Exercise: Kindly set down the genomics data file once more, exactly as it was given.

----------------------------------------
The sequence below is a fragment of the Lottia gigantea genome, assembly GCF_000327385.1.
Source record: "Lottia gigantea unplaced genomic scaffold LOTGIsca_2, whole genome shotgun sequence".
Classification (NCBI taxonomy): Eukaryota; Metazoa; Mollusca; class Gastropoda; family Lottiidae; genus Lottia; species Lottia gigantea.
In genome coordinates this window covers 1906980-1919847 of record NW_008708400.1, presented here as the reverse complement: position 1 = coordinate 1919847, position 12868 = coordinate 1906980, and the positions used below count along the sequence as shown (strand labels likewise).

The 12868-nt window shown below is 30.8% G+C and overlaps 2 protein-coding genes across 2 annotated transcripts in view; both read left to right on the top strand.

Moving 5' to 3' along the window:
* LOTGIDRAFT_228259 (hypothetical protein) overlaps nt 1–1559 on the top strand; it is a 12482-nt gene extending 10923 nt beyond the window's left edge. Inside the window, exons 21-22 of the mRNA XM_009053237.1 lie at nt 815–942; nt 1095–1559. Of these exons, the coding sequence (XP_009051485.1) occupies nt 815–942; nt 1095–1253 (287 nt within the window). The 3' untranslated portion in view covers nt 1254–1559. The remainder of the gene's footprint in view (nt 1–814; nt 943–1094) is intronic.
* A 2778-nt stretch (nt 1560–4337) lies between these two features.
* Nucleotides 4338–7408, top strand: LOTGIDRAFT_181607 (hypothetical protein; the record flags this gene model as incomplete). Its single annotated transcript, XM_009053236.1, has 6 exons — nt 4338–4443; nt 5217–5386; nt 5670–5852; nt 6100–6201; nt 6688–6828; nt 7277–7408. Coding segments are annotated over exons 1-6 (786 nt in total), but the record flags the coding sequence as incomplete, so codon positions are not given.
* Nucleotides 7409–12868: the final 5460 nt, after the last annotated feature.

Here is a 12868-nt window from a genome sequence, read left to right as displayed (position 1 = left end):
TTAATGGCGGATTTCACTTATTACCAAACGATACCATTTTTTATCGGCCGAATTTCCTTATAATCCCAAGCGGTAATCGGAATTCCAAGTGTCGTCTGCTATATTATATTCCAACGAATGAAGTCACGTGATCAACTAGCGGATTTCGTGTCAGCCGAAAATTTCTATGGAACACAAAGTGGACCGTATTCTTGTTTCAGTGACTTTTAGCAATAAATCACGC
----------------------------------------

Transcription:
The sequence below is a fragment of the Lottia gigantea genome, assembly GCF_000327385.1.
Source record: "Lottia gigantea unplaced genomic scaffold LOTGIsca_2, whole genome shotgun sequence".
Classification (NCBI taxonomy): Eukaryota; Metazoa; Mollusca; class Gastropoda; family Lottiidae; genus Lottia; species Lottia gigantea.
In genome coordinates this window covers 1906980-1919847 of record NW_008708400.1, presented here as the reverse complement: position 1 = coordinate 1919847, position 12868 = coordinate 1906980, and the positions used below count along the sequence as shown (strand labels likewise).

The 12868-nt window shown below is 30.8% G+C and overlaps 2 protein-coding genes across 2 annotated transcripts in view; both read left to right on the top strand.

Moving 5' to 3' along the window:
* LOTGIDRAFT_228259 (hypothetical protein) overlaps nt 1–1559 on the top strand; it is a 12482-nt gene extending 10923 nt beyond the window's left edge. Inside the window, exons 21-22 of the mRNA XM_009053237.1 lie at nt 815–942; nt 1095–1559. Of these exons, the coding sequence (XP_009051485.1) occupies nt 815–942; nt 1095–1253 (287 nt within the window). The 3' untranslated portion in view covers nt 1254–1559. The remainder of the gene's footprint in view (nt 1–814; nt 943–1094) is intronic.
* A 2778-nt stretch (nt 1560–4337) lies between these two features.
* Nucleotides 4338–7408, top strand: LOTGIDRAFT_181607 (hypothetical protein; the record flags this gene model as incomplete). Its single annotated transcript, XM_009053236.1, has 6 exons — nt 4338–4443; nt 5217–5386; nt 5670–5852; nt 6100–6201; nt 6688–6828; nt 7277–7408. Coding segments are annotated over exons 1-6 (786 nt in total), but the record flags the coding sequence as incomplete, so codon positions are not given.
* Nucleotides 7409–12868: the final 5460 nt, after the last annotated feature.

Here is a 12868-nt window from a genome sequence, read left to right as displayed (position 1 = left end):
TTAATGGCGGATTTCACTTATTACCAAACGATACCATTTTTTATCGGCCGAATTTCCTTATAATCCCAAGCGGTAATCGGAATTCCAAGTGTCGTCTGCTATATTATATTCCAACGAATGAAGTCACGTGATCAACTAGCGGATTTCGTGTCAGCCGAAAATTTCTATGGAACACAAAGTGGACCGTATTCTTGTTTCAGTGACTTTTAGCAATAAATCACGC